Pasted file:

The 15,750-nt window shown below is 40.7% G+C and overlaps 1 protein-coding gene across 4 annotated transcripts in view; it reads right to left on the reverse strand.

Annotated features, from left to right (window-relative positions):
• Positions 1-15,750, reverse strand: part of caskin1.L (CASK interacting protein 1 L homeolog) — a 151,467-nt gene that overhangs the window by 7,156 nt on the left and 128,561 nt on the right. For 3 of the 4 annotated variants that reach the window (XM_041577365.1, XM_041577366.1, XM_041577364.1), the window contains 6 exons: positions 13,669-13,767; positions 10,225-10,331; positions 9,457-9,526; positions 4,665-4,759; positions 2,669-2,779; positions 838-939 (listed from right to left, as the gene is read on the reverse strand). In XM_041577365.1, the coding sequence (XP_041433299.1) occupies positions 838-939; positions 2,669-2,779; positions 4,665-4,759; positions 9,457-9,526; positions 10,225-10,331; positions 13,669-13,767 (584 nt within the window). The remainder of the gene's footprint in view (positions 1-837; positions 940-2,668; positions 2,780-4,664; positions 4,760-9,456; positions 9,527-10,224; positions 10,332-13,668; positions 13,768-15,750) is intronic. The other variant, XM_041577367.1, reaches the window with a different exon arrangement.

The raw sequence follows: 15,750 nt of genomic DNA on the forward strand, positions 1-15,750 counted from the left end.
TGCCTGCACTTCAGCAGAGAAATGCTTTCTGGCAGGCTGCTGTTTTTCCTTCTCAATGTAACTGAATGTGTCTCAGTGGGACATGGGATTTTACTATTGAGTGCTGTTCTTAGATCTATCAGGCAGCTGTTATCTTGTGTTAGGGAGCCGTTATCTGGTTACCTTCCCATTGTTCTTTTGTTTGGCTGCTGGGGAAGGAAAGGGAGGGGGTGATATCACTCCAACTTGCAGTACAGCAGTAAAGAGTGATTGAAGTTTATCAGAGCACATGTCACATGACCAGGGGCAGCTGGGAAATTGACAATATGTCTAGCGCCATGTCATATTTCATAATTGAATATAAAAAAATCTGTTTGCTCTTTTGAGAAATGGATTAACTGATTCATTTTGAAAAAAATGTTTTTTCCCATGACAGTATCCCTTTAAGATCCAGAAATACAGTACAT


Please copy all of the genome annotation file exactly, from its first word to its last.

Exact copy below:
The 15,750-nt window shown below is 40.7% G+C and overlaps 1 protein-coding gene across 4 annotated transcripts in view; it reads right to left on the reverse strand.

Annotated features, from left to right (window-relative positions):
• Positions 1-15,750, reverse strand: part of caskin1.L (CASK interacting protein 1 L homeolog) — a 151,467-nt gene that overhangs the window by 7,156 nt on the left and 128,561 nt on the right. For 3 of the 4 annotated variants that reach the window (XM_041577365.1, XM_041577366.1, XM_041577364.1), the window contains 6 exons: positions 13,669-13,767; positions 10,225-10,331; positions 9,457-9,526; positions 4,665-4,759; positions 2,669-2,779; positions 838-939 (listed from right to left, as the gene is read on the reverse strand). In XM_041577365.1, the coding sequence (XP_041433299.1) occupies positions 838-939; positions 2,669-2,779; positions 4,665-4,759; positions 9,457-9,526; positions 10,225-10,331; positions 13,669-13,767 (584 nt within the window). The remainder of the gene's footprint in view (positions 1-837; positions 940-2,668; positions 2,780-4,664; positions 4,760-9,456; positions 9,527-10,224; positions 10,332-13,668; positions 13,768-15,750) is intronic. The other variant, XM_041577367.1, reaches the window with a different exon arrangement.

The raw sequence follows: 15,750 nt of genomic DNA on the forward strand, positions 1-15,750 counted from the left end.
TGCCTGCACTTCAGCAGAGAAATGCTTTCTGGCAGGCTGCTGTTTTTCCTTCTCAATGTAACTGAATGTGTCTCAGTGGGACATGGGATTTTACTATTGAGTGCTGTTCTTAGATCTATCAGGCAGCTGTTATCTTGTGTTAGGGAGCCGTTATCTGGTTACCTTCCCATTGTTCTTTTGTTTGGCTGCTGGGGAAGGAAAGGGAGGGGGTGATATCACTCCAACTTGCAGTACAGCAGTAAAGAGTGATTGAAGTTTATCAGAGCACATGTCACATGACCAGGGGCAGCTGGGAAATTGACAATATGTCTAGCGCCATGTCATATTTCATAATTGAATATAAAAAAATCTGTTTGCTCTTTTGAGAAATGGATTAACTGATTCATTTTGAAAAAAATGTTTTTTCCCATGACAGTATCCCTTTAAGATCCAGAAATACAGTACAT